The organization has also been hurt by declining attendance. While performance has turned off potential patrons — with the league’s worst record, United is all but certain to miss the playoffs for the fifth time in six years this fall — the club has found it increasingly difficult to market the game-day experience at antiquated RFK.
The first priority of the new investment team was to slow the financial losses until a stadium deal was reached. Austerity measures, though, have affected almost every facet of team operations: front office cuts, limited spending on player acquisitions (United has not signed a high-profile player from overseas in years) and deterioration of the practice facilities (the artificial turf field is in disrepair and no longer used by the first team).
A series of land swaps and agreements will be required for D.C. United to get a new stadium at Buzzard Point.
Meantime, almost all of the other 18 MLS teams now play in new or renovated stadiums and, consequently, are on firmer financial footing than United. Next year, when the San Jose Earthquakes move into a contemporary arena, only United and the New England Revolution will play in inadequate facilities.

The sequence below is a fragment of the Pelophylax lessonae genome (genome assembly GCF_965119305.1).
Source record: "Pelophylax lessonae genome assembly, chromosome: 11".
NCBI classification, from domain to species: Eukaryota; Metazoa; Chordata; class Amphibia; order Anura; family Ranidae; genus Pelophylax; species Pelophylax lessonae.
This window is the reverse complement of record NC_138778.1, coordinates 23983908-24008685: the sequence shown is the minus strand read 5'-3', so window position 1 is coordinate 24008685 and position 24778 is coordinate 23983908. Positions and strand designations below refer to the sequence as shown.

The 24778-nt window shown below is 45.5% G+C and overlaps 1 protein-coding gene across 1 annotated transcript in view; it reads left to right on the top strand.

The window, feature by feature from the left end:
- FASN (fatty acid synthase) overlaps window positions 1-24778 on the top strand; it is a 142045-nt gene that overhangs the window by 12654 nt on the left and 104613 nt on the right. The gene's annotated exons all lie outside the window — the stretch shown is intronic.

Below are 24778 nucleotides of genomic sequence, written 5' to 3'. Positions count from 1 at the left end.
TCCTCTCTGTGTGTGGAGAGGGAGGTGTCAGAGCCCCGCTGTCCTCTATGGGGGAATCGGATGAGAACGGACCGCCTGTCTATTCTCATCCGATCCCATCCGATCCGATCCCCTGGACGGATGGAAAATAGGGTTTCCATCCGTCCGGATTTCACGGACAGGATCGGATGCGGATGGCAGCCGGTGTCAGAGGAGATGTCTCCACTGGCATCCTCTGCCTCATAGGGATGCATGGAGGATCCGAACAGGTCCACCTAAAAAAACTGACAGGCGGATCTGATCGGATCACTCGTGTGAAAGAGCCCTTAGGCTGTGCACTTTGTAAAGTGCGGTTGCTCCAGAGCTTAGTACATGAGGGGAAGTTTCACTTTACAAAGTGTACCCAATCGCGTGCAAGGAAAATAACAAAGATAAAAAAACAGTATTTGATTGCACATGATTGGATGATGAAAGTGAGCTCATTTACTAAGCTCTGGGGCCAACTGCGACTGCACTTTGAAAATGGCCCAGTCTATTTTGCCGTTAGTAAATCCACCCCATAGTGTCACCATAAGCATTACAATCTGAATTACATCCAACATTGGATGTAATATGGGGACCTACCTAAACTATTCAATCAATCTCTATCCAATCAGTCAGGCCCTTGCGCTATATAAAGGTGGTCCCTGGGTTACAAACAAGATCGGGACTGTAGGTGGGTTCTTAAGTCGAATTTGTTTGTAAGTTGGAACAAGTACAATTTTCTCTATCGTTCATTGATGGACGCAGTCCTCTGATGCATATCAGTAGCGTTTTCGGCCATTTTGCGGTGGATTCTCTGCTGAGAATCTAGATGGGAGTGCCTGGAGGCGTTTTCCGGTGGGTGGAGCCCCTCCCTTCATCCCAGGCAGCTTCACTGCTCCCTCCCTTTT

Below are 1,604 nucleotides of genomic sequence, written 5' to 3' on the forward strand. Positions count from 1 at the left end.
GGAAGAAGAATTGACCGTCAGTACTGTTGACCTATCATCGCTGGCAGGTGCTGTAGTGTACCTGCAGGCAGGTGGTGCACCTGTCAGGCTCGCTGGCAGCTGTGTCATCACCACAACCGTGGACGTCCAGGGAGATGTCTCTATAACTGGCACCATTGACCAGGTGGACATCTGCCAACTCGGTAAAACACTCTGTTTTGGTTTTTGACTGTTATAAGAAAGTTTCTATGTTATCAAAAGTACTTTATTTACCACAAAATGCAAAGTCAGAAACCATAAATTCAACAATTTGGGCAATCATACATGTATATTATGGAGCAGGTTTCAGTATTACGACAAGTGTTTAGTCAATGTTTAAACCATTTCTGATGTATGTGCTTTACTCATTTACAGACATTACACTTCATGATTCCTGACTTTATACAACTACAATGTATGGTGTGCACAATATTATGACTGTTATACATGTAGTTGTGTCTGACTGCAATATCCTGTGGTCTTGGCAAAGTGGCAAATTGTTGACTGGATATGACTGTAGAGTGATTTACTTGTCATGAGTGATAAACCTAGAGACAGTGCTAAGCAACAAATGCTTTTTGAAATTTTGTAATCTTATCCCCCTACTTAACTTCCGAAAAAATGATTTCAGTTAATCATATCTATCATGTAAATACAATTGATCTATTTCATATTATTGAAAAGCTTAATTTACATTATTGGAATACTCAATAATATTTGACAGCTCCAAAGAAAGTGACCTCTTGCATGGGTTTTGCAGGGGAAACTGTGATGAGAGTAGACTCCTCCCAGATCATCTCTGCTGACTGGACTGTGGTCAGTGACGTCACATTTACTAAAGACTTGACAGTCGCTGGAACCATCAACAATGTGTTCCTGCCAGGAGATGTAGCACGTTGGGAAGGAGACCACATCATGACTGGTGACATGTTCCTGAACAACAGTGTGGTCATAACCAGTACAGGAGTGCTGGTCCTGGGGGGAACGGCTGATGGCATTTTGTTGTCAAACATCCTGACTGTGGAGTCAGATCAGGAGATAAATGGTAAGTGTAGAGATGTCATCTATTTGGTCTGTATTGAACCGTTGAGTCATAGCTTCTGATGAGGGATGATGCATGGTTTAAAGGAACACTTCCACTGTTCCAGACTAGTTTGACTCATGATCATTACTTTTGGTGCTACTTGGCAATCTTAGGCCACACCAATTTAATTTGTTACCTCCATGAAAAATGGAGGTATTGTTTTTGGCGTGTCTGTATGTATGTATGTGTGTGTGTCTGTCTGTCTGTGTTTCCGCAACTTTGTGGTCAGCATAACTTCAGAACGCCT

The Revolution share Gillette Stadium with the NFL’s Patriots. The Kraft family operates both teams and is in no hurry to build a soccer stadium. (The Seattle Sounders also play in a stadium designed for pro football, but the large capacity is necessary to accommodate the team’s league-best ticket demand.)
If the Buzzard Point deal is finalized, United will play in one of the most urban settings in the league, accessible by public transportation and close to commercial development.
Set by Payne a decade ago, the team’s vision is to incorporate itself into its cosmopolitan surroundings and remain in the hub of the metro area. Seattle, Portland, Vancouver, Houston and Toronto also play in or near their downtowns, while some teams selected suburban locations.
Buzzard Point does have drawbacks. The walk from the Waterfront and Navy Yard Metro stations is three-quarters of a mile, considerably farther than the distance between Stadium-Armory station and RFK. The venue’s tight footprint leaves little room for parking, although lots utilized by the Nationals would be available when baseball is idle. (The city plans to have streetcars running through the area in the future.)
Those, though, are the least of United’s concerns. There are the many moving parts to the deal. There is the City Council, which features three members who are running for mayor. There are residents bruised by the baseball stadium ordeal.
United has taken the field with its strongest lineup yet. Whether it scores is another matter.